We experience our ‘beliefs’ culturally. We take a quick/brief look at The Word. All individuals experienced other worldly beings without an untoward description of ‘color’.
From ancient times, angels have been present in most religions and beliefs in Western culture. Stories of angels were passed down from generation to generation. They were believed to be the missionaries of God who were sent on missions to assist God in taking care of humans and punishing sinners.
Angels in Abrahamic Tradition
In Judaism, angels are referred to as malachim, which means messengers. These angels are ranked in a hierarchy, but their existence is contingent upon performing specific tasks; once that task is finished, the angel disappears. These tasks might range from imparting a message of prophecy to facilitating the normative laws of nature. While there are descriptions of angels in the writings of the prophet, they are not depicted in Jewish art.
It was Christianity that developed angels into more fixed figures with human-like personas and unique personalities. One only has to look at religious art through the ages to see that angels evolved in Christian iconography. In early art (such as catacomb mosaics), an angelic presence might be communicated with a simple dove; in later art (such as Baroque ceiling frescoes) angels are human figures with well-sculpted bodies and wings.
Angels also appear in Islam, who are mentioned in the Koran by name. Similar to their depiction in Judaism and Christianity, the malak is a divine messenger with a specific task, who is believed to have wings—but due to islamic rules about what is permitted in artistic rendering, angels are not depicted as they are in the Western world.
Angelic Beings in Eastern Religions
Angels also appear in Eastern religions such as Hinduism, but the only similarity they bear to their Western counterparts is their identity as spiritual facilitators who interact with people. Devas are spiritual guardians who watch over people and facilitate their process of becoming one with the universe—they are believed to inhabit a higher astral plane, and may be worshipped by some Hindus as a minor deity.
In Buddhism, angelic beings are also referred to as Devas. They are not immortal, but rather souls who have been reincarnated into a higher spiritual plane. Invisible to the human eye, they can only be seen by the spiritually awakened, who might benefit from their communion with the Deva by achieving spiritual enlightenment. Devas can appear in physical form, may shine with their own illumination, and move great distances, perhaps by flying or riding a flying chariot.
In Japan and China, there were supernatural beings called Tennin, who have been compared to the angels, nymphs, and fairy-folk of the Western world. Their colorful feathered kimonos facilitate their flying powers, or they may have flying wings. They appear frequently in tales where they come to earth, marry a mortal, and perhaps return to their own reality once they are discovered. There were also spirit-like beings in Shintoism referred to as Kami, spirits embodied in the landscape (such as a river or a mountain).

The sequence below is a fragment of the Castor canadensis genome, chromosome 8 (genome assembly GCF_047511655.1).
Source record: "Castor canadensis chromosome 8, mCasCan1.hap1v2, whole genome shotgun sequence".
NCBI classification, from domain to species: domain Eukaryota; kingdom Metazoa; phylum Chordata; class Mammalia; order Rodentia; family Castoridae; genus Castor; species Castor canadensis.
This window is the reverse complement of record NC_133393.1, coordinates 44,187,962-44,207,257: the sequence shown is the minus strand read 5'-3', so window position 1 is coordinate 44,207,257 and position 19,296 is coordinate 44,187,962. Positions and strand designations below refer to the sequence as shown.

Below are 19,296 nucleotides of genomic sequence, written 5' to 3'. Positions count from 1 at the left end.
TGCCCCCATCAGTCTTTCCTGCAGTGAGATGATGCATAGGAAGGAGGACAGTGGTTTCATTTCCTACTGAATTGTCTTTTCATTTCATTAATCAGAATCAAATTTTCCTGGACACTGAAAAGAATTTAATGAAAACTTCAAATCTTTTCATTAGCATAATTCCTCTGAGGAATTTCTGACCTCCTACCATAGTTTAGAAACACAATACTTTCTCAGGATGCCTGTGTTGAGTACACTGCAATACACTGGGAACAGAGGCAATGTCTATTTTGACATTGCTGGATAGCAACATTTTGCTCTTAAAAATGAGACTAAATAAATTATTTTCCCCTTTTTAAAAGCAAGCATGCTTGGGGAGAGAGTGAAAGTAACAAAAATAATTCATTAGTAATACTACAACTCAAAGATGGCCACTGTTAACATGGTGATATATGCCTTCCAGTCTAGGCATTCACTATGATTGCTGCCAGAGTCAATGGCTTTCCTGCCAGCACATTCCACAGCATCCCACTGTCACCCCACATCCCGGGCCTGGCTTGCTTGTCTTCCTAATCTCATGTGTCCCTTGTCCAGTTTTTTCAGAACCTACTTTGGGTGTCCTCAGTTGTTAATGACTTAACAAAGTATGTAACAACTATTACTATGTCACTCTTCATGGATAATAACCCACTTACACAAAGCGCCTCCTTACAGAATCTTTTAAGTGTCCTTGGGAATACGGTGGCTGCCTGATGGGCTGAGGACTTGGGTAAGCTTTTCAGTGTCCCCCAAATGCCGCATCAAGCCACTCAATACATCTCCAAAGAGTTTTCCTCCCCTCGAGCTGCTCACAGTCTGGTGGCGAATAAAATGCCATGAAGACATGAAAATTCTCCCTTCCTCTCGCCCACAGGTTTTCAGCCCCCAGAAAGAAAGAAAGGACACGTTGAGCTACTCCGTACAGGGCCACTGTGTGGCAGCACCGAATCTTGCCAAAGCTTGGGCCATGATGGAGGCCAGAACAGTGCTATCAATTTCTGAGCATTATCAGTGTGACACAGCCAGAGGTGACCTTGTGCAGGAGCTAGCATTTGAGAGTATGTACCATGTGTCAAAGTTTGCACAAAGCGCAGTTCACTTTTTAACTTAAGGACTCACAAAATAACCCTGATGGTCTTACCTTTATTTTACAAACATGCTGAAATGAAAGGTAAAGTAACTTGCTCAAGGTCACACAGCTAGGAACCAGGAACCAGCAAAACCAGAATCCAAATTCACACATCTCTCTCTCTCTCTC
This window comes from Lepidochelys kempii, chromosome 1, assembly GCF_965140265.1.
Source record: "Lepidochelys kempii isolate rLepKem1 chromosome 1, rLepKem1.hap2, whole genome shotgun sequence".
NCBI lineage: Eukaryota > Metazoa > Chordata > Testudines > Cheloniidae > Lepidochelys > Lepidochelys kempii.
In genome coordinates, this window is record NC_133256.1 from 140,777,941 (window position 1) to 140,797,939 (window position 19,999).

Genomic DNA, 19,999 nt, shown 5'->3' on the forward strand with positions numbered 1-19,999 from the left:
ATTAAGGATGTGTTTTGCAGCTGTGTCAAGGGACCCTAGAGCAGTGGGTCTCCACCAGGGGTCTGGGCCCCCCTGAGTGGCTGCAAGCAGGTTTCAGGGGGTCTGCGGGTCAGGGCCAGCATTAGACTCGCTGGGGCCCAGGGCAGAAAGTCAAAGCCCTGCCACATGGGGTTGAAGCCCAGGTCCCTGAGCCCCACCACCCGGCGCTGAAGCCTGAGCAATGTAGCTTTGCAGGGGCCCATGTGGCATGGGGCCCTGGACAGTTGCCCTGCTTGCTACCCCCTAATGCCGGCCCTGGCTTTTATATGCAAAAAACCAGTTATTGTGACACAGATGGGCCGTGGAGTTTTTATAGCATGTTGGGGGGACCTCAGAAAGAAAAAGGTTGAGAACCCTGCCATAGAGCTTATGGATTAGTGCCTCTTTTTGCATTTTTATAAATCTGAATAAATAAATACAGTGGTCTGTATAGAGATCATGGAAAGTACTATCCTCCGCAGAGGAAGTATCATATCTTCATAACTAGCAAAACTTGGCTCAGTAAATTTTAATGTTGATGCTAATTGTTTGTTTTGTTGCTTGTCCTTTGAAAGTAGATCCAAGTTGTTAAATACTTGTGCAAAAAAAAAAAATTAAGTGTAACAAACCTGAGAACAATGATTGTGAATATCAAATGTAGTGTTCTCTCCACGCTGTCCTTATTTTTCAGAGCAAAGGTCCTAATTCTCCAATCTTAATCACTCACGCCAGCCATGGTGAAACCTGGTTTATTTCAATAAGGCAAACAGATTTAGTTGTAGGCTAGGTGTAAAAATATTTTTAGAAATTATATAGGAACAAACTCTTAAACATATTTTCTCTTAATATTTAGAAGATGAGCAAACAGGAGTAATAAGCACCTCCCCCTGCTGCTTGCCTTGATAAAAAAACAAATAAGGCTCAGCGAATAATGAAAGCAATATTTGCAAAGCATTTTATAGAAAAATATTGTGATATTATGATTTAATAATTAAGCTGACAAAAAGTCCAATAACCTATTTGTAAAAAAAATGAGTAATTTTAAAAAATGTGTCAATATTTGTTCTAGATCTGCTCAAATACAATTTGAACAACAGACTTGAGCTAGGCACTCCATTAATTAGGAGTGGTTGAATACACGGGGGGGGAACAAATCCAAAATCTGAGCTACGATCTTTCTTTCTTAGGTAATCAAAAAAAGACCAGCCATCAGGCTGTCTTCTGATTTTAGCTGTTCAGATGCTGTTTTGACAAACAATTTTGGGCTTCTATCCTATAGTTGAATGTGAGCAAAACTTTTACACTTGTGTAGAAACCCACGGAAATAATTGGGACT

Angels around the World and throughout History
Primitive or indigenous societies around the world are filled with animate beings that hover between the spirit world and this world. In most cultures, an “angel” implies some status as a messenger between mankind and a Higher Power—but many indigenous cultures have a more polytheistic view of the world. However, the spirits of animals or ancestors may still bring messages to people, especially in dreams or in a vision quest. In many cultures, each person may have a totem or guardian spirit. Interestingly, many indigenous societies that converted to Christianity cast their once-deities into the roles of angels and saints. Two places where this was very common are Mexico and the British Isles.
In the Ancient World, such as in Greek and Roman mythology, there were not necessarily angels, but there were messenger gods charged with carrying information between the deities and from the gods to man—such as Hermes (Mercury). However, philosophers like Aristotle conjectured that if there was a “Prime Mover,” there must be secondary movers…and indeed, the very word “angel” comes from the Greek aggelos. Similarly, in ancient Egypt and Babylon, the people believed in multiple gods charged with a variety of specific tasks, but not in angels per se.
Amazing, the experiences of many are angels that are of ‘race’/color or lack of it!
The Angel of the Lord appearing to Hagar in the wilderness.
Angel of Yahweh
Examples of use of the Hebrew term מַלְאַךְ יְהוָה are found in the following verses, here given in the King James Version translation:
- Genesis 16:7–14. The angel of the Lord appears to Hagar. The angel speaks as God in the first person, and in verse 13 Hagar identifies “the LORD that spake unto her” as “Thou God seest me”.
- Genesis 22:11–15. The angel of the Lord appears to Abraham and refers to God in the first person.
- Exodus 3:2–4. The angel of the Lord appears to Moses in a flame in verse 2, and God speaks to Moses from the flame in verse 4.
- Numbers 22:22–38. The angel of the Lord meets the prophet Balaam on the road. In verse 38, Balaam identifies the angel who spoke to him as delivering the word of God.